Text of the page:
How to Sell a Gun in Iowa?
Selling a gun in Iowa requires knowledge of the state’s laws to ensure gun owners are in compliance and don’t make any mistakes. The state of Iowa has various laws concerning the ownership, transfer, and the carrying of firearms. If you’re considering selling a gun to another individual, make sure you’re up to speed with the laws that regulate transfers to ensure you’re in compliance and not breaking any laws
The following information is from the Iowa State Legislature official website.
Owning Long guns
Selling to a Federal Firearms License (FFL) is much easier but if you want to sell to a private party you’ll want to be informed.
No state permit is needed to buy a rifle or shotgun in Iowa. Anyone 18-years and older can purchase rifle or shotgun ammunition without a permit as well. However, Iowa is a shall-issue state, meaning that if an applicant passes basic requirements set out by state law, the issuing authority is obligated to issue a permit that allows ownership of pistols and revolvers.
Governor Reynolds signed HF756 into law on April 2, 2021. The law removes the requirement for a permit to acquire or a permit to carry in order to purchase a handgun or carry a firearm in public places subject to certain limitations. Iowans may still obtain a Permit to Acquire Pistols and Revolvers or a Nonprofessional Permit to Carry Weapons by applying through the sheriff’s office in their county of residence.
Beginning July 1, 2021, a person in Iowa attempting to purchase a handgun through a Federal Firearms Licensee (FFL) without presenting a permit to acquire or a permit to carry will be required to undergo a check through the federal National Instant Criminal Background Check System (NICS) for each purchase.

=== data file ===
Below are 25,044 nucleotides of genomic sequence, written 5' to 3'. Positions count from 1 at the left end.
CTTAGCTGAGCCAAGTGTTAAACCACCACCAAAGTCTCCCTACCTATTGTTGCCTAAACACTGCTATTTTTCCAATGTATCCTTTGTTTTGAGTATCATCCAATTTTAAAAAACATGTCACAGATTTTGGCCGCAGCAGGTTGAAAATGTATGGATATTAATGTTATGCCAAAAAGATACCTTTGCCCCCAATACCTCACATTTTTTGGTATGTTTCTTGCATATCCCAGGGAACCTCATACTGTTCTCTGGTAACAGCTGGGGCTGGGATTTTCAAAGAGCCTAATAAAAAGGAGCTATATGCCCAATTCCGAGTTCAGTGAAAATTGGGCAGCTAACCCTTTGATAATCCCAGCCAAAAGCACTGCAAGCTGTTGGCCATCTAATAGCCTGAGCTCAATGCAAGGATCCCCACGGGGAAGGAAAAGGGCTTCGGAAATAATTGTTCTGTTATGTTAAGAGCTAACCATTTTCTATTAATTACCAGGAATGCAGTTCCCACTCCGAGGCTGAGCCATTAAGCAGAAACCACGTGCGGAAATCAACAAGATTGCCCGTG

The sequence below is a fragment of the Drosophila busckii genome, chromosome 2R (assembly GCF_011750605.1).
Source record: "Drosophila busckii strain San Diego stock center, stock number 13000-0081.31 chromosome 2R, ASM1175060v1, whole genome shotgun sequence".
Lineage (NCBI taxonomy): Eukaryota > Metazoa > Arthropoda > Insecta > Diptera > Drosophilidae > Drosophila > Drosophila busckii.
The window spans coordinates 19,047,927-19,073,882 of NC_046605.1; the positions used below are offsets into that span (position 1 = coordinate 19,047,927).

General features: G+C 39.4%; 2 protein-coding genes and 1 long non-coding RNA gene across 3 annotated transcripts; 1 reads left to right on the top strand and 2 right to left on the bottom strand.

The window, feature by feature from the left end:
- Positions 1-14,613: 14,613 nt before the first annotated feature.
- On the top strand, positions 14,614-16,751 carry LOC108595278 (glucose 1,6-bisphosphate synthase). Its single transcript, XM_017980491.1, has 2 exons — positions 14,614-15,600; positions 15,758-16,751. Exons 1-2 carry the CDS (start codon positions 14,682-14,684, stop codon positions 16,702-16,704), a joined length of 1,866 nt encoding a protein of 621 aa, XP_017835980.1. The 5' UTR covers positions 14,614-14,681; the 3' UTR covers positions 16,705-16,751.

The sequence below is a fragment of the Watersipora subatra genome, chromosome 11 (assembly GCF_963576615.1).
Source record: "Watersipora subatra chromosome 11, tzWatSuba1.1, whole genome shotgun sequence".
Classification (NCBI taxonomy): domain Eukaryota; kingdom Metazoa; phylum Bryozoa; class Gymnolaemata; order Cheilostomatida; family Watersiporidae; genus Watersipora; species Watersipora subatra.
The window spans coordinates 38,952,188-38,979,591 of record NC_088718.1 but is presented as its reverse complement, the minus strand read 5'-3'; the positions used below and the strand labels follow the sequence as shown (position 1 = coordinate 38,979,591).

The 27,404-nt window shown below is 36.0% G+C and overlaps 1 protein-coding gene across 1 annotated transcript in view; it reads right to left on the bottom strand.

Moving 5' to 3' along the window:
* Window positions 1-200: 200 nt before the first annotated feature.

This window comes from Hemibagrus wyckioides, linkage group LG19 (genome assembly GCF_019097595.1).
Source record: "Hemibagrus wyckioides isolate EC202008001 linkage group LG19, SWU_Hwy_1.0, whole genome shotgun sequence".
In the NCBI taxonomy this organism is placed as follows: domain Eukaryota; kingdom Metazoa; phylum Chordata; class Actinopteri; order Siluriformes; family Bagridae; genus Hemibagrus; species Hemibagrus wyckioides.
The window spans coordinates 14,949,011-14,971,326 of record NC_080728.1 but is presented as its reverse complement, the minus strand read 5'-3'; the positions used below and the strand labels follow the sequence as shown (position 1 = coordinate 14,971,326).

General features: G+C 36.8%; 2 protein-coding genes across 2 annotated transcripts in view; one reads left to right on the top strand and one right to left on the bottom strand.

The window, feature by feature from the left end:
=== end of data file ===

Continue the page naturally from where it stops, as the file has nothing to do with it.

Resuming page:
Reasons why Iowans may still consider obtaining an Iowa permit to carry:
- Allows Iowans to carry in states with permit reciprocity while traveling.
- May prevent potential delays resulting from a delayed NICS check when purchasing from a FFL.
- May clarify any questions an individual has regarding their eligibility to carry or possess firearms.
- May prevent legal issues associated with a person coming within 1,000 feet of the grounds of a public, parochial, or private school without a state issued permit in violation of the Gun Free School Zones Act, 18 USC § 921(a)(25) and 18 USC § 922(q)(2).
Iowa State Firearm Prohibitors
724.17 Permit to acquire — criminal history check.
- The application for a permit to acquire pistols or revolvers may be made to the sheriff of the county of the applicant’s residence and shall be on a form prescribed and published by the commissioner of public safety. The application shall require only the full name of the applicant, the driver’s license or nonoperator’s identification card number of the applicant, the residence of the applicant, the date and place of birth of the applicant, and whether the applicant meets the criteria specified in section 724.15. The applicant shall also display an identification card that bears a distinguishing number assigned to the cardholder, the full name, date of birth, sex, residence address, and brief description and color photograph of the cardholder, or other identification as specified by rule of the department of public safety. The sheriff shall conduct a criminal history check concerning each applicant by obtaining criminal history data from the department of public safety which shall include an inquiry of the national instant criminal background check system maintained by the federal bureau of investigation or any successor agency. A person who makes what the person knows to be a false statement of material fact on an application submitted under this section or who submits what the person knows to be any materially falsified or forged documentation in connection with such an application commits a class “D” felony.